Global Warming Back In The News

Tuesday President Obama announces steps to address global warming. The Economist, a magazine which has heretofore been an advocate of drastic action, suggests that less convincing evidence of rising temperatures may make political acceptance of new initiatives a tough sell.

Cohn does his best to affirm that the urgent necessity of acting to retard warming has not abated, as does Brad Plumer of the Washington Post, as does this newspaper. But there’s no way around the fact that this reprieve for the planet is bad news for proponents of policies, suchMr  as carbon taxes and emissions treaties, meant to slow warming by moderating the release of greenhouse gases. The reality is that the already meagre prospects of these policies, in America at least, will be devastated if temperatures do fall outside the lower bound of the projections that environmentalists have used to create a panicked sense of emergency. Whether or not dramatic climate-policy interventions remain advisable, they will become harder, if not impossible, to sell to the public, which will feel, not unreasonably, that the scientific and media establishment has cried wolf.

The article includes a refreshing admission that the science of climate warming is hardly settled. A refreshing admission given that there never has been such a thing as settled science, climatological or otherwise.

But never fear, the true believers are banging the drums. Brad Plummer at Ezra Klein’s place explains.

Over the past few years, U.S. carbon-dioxide emissions have been falling rapidly, thanks to the recession, improved energy-efficiency, and a shift from coal to natural gas. But those trends have bottomed out recently, and coal started making a comeback in 2013.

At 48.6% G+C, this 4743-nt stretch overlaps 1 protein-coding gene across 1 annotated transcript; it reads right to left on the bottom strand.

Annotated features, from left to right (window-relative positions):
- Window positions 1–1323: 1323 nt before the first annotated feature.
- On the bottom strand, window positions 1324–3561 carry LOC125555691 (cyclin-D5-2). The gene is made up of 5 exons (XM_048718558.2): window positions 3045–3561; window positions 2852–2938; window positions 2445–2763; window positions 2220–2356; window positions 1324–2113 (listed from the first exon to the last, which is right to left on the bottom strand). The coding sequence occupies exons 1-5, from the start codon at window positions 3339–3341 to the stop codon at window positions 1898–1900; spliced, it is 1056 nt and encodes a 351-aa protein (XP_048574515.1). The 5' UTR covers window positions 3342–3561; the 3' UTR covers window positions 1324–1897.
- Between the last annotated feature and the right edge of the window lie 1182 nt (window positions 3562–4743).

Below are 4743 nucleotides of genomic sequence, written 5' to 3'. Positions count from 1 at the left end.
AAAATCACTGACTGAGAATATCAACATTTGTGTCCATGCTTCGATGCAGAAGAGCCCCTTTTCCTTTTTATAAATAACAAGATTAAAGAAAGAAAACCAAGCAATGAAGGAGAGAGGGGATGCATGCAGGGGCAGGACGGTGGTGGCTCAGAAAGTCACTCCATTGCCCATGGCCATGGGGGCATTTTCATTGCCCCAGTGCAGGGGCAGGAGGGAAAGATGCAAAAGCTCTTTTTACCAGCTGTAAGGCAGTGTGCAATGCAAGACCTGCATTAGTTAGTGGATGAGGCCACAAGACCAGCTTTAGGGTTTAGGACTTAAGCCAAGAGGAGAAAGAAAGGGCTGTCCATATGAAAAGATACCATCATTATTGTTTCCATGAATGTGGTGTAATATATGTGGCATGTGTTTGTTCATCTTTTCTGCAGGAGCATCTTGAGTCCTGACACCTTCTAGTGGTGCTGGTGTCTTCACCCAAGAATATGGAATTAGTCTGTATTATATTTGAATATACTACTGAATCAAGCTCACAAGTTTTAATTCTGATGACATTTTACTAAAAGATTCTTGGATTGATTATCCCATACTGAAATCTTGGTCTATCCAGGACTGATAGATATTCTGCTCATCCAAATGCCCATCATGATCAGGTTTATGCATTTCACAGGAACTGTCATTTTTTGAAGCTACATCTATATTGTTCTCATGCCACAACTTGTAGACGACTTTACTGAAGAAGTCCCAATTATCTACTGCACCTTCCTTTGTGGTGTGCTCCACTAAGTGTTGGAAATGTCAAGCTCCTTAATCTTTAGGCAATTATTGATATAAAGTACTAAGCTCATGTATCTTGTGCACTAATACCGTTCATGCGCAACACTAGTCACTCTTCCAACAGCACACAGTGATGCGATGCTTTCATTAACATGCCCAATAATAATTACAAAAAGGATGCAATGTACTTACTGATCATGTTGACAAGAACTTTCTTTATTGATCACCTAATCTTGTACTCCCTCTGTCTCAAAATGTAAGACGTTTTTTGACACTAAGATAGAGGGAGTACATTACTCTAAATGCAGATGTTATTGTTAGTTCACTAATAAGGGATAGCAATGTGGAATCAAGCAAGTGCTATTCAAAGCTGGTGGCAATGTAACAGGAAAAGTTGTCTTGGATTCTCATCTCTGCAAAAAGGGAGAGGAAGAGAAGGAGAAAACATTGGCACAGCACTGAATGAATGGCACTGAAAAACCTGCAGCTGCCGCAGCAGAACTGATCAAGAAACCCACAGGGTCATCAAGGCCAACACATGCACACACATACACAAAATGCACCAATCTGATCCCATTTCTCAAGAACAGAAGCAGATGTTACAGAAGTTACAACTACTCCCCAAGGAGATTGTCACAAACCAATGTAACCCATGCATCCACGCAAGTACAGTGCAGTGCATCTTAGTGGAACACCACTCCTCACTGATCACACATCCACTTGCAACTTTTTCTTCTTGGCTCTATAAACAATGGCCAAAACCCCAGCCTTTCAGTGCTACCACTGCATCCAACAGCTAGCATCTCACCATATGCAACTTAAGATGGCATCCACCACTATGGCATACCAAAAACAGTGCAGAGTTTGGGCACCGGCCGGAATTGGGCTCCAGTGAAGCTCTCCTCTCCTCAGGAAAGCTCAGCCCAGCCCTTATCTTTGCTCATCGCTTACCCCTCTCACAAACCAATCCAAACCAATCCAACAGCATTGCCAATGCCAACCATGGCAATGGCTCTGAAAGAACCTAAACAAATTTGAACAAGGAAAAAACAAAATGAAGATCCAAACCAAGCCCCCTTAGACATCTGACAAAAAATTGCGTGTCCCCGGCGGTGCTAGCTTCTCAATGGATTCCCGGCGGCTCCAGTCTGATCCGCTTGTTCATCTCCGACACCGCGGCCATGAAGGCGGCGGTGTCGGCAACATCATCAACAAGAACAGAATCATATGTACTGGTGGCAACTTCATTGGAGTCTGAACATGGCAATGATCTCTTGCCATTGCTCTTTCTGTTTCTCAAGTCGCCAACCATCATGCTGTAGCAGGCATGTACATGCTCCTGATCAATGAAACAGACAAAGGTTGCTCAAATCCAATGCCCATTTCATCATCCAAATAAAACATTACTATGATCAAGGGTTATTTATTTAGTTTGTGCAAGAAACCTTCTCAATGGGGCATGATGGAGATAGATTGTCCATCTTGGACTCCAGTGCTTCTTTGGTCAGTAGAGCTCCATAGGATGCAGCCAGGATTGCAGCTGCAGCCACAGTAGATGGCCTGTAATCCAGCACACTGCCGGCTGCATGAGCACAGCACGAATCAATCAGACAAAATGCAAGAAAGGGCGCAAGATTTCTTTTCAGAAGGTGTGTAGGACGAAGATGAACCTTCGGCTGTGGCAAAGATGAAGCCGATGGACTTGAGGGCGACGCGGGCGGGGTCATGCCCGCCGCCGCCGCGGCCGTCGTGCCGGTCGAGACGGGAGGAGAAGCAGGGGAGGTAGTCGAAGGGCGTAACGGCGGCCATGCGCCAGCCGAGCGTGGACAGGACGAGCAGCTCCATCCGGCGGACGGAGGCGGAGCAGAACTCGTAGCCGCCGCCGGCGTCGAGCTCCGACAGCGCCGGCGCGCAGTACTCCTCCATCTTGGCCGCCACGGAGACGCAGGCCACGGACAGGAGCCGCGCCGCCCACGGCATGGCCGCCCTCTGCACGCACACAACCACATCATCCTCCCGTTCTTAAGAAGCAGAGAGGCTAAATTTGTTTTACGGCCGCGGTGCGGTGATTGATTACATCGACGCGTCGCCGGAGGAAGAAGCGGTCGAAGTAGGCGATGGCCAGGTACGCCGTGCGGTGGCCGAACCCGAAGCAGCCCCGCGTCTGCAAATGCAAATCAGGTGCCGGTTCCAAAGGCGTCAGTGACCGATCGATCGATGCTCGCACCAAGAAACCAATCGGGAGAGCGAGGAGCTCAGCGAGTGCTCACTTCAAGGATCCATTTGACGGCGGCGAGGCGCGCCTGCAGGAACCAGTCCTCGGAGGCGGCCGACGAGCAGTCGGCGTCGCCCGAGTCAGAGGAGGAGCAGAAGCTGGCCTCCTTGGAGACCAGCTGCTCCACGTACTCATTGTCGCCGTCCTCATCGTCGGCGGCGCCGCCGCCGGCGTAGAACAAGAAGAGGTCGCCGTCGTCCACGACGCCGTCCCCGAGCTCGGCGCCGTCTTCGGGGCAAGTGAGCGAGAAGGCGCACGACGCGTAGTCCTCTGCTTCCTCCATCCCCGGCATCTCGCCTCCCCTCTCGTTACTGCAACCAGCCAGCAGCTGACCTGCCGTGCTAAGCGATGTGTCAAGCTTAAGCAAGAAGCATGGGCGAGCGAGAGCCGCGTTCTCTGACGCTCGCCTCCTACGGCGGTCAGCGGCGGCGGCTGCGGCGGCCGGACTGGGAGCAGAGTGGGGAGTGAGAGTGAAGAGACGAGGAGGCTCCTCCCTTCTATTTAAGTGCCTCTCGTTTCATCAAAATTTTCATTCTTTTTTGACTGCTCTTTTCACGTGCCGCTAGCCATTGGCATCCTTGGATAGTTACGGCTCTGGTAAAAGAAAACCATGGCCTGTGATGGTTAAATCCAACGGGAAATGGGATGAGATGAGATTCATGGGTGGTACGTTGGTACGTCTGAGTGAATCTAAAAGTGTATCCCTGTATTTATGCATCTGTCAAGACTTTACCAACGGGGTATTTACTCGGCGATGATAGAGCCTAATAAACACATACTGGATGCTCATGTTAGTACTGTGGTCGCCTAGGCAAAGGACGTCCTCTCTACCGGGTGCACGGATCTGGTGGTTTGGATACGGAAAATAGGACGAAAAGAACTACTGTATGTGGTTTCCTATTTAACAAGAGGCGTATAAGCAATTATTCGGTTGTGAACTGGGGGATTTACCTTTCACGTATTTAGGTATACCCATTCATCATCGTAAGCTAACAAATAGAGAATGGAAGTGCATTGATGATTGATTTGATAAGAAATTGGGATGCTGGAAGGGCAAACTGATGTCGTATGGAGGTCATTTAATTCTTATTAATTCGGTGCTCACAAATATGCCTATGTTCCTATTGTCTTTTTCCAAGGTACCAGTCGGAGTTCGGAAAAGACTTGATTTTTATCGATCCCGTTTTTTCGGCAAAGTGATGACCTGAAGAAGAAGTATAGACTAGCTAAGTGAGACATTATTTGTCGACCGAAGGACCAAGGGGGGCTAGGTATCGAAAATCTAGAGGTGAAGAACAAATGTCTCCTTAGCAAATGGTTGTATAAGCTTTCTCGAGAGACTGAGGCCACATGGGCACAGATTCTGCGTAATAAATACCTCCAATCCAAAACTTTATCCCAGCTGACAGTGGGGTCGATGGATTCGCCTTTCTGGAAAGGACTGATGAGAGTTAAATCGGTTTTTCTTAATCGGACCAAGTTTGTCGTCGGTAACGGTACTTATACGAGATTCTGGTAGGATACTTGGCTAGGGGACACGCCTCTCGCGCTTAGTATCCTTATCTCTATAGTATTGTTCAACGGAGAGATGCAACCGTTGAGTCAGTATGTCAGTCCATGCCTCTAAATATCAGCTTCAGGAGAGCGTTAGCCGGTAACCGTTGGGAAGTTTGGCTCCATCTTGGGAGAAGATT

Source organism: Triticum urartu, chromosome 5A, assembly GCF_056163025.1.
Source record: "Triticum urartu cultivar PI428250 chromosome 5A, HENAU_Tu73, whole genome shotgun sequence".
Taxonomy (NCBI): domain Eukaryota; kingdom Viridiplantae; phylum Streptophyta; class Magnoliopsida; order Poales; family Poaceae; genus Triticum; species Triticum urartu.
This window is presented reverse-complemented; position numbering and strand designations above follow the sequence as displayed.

That means the United States is no longer on track to reduce its carbon-dioxide emissions 17 percent below 2005 levels by 2020, as Obama pledged under the Copenhagen Accord. To hit that target, the White House report argued, new “policy steps” will be needed. (These cuts are seen as a necessary first step, but far from sufficient to tackle global warming— there are still longer-term cuts, China needs to get on board, etc.)

OK, everyone is entitled to their opinion, but can we at least agree that US presidents don’t go around the world committing the country to anything. Whatever utterances the President made at the Copenhagen conclave he never submitted anything resembling a  treaty or similar type of binding legislation to Congress for ratification. There may be a case for further policy initiatives but it’s not because we’re obliged to do so.

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About Tom Lindmark 401 Articles

I’m not sure that credentials mean much when it comes to writing about things but people seem to want to see them, so briefly here are mine. I have an undergraduate degree in economics from an undistinguished Midwestern university and masters in international business from an equally undistinguished Southwestern University. I spent a number of years working for large banks lending to lots of different industries. For the past few years, I’ve been engaged in real estate finance – primarily for commercial projects. Like a lot of other finance guys, I’m looking for a job at this point in time.

Given all of that, I suggest that you take what I write with the appropriate grain of salt. I try and figure out what’s behind the news but suspect that I’m often delusional. Nevertheless, I keep throwing things out there and occasionally it sticks. I do read the comments that readers leave and to the extent I can reply to them. I also reply to all emails so feel free to contact me if you want to discuss something at more length. Oh, I also have a very thick skin, so if you disagree feel free to say so.

Enjoy what I write and let me know when I’m off base – I probably won’t agree with you but don’t be shy.

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